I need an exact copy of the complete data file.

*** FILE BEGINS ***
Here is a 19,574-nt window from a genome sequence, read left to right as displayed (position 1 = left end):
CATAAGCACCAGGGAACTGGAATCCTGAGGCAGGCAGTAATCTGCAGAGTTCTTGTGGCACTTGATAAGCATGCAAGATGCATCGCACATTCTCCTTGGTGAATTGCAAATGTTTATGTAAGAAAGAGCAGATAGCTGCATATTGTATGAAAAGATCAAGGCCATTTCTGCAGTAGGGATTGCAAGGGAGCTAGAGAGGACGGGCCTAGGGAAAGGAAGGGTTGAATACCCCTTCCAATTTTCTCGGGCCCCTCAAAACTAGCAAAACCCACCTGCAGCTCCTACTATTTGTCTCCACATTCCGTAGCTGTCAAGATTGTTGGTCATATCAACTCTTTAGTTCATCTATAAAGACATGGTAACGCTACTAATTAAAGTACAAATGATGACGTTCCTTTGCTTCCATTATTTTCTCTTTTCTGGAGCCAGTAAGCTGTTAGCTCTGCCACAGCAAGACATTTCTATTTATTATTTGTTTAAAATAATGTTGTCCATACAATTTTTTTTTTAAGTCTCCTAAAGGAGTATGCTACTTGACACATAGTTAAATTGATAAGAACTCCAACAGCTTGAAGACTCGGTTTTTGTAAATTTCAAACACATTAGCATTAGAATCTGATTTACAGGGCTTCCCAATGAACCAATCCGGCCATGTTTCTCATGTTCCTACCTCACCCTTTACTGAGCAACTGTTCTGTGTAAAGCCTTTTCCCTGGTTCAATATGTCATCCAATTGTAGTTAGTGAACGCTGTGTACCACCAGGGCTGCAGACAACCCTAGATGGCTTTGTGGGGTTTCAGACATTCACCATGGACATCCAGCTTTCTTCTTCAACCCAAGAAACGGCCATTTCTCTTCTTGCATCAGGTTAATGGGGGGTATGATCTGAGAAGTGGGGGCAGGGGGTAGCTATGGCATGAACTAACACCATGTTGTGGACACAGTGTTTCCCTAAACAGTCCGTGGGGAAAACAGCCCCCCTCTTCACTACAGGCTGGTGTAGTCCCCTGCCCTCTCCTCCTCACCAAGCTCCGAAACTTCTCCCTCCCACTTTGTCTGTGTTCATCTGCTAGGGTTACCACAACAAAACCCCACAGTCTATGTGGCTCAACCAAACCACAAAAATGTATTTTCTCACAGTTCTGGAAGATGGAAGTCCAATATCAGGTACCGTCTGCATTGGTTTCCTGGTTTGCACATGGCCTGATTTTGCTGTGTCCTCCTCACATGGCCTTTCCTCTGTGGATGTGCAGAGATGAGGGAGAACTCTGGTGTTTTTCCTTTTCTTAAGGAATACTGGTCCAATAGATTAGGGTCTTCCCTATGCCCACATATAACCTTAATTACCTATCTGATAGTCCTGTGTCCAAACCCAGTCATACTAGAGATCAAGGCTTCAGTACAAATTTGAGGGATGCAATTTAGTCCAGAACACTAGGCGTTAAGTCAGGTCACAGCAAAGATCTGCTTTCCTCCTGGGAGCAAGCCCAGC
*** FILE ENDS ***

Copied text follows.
Here is a 19,574-nt window from a genome sequence, read left to right as displayed (position 1 = left end):
CATAAGCACCAGGGAACTGGAATCCTGAGGCAGGCAGTAATCTGCAGAGTTCTTGTGGCACTTGATAAGCATGCAAGATGCATCGCACATTCTCCTTGGTGAATTGCAAATGTTTATGTAAGAAAGAGCAGATAGCTGCATATTGTATGAAAAGATCAAGGCCATTTCTGCAGTAGGGATTGCAAGGGAGCTAGAGAGGACGGGCCTAGGGAAAGGAAGGGTTGAATACCCCTTCCAATTTTCTCGGGCCCCTCAAAACTAGCAAAACCCACCTGCAGCTCCTACTATTTGTCTCCACATTCCGTAGCTGTCAAGATTGTTGGTCATATCAACTCTTTAGTTCATCTATAAAGACATGGTAACGCTACTAATTAAAGTACAAATGATGACGTTCCTTTGCTTCCATTATTTTCTCTTTTCTGGAGCCAGTAAGCTGTTAGCTCTGCCACAGCAAGACATTTCTATTTATTATTTGTTTAAAATAATGTTGTCCATACAATTTTTTTTTTAAGTCTCCTAAAGGAGTATGCTACTTGACACATAGTTAAATTGATAAGAACTCCAACAGCTTGAAGACTCGGTTTTTGTAAATTTCAAACACATTAGCATTAGAATCTGATTTACAGGGCTTCCCAATGAACCAATCCGGCCATGTTTCTCATGTTCCTACCTCACCCTTTACTGAGCAACTGTTCTGTGTAAAGCCTTTTCCCTGGTTCAATATGTCATCCAATTGTAGTTAGTGAACGCTGTGTACCACCAGGGCTGCAGACAACCCTAGATGGCTTTGTGGGGTTTCAGACATTCACCATGGACATCCAGCTTTCTTCTTCAACCCAAGAAACGGCCATTTCTCTTCTTGCATCAGGTTAATGGGGGGTATGATCTGAGAAGTGGGGGCAGGGGGTAGCTATGGCATGAACTAACACCATGTTGTGGACACAGTGTTTCCCTAAACAGTCCGTGGGGAAAACAGCCCCCCTCTTCACTACAGGCTGGTGTAGTCCCCTGCCCTCTCCTCCTCACCAAGCTCCGAAACTTCTCCCTCCCACTTTGTCTGTGTTCATCTGCTAGGGTTACCACAACAAAACCCCACAGTCTATGTGGCTCAACCAAACCACAAAAATGTATTTTCTCACAGTTCTGGAAGATGGAAGTCCAATATCAGGTACCGTCTGCATTGGTTTCCTGGTTTGCACATGGCCTGATTTTGCTGTGTCCTCCTCACATGGCCTTTCCTCTGTGGATGTGCAGAGATGAGGGAGAACTCTGGTGTTTTTCCTTTTCTTAAGGAATACTGGTCCAATAGATTAGGGTCTTCCCTATGCCCACATATAACCTTAATTACCTATCTGATAGTCCTGTGTCCAAACCCAGTCATACTAGAGATCAAGGCTTCAGTACAAATTTGAGGGATGCAATTTAGTCCAGAACACTAGGCGTTAAGTCAGGTCACAGCAAAGATCTGCTTTCCTCCTGGGAGCAAGCCCAGC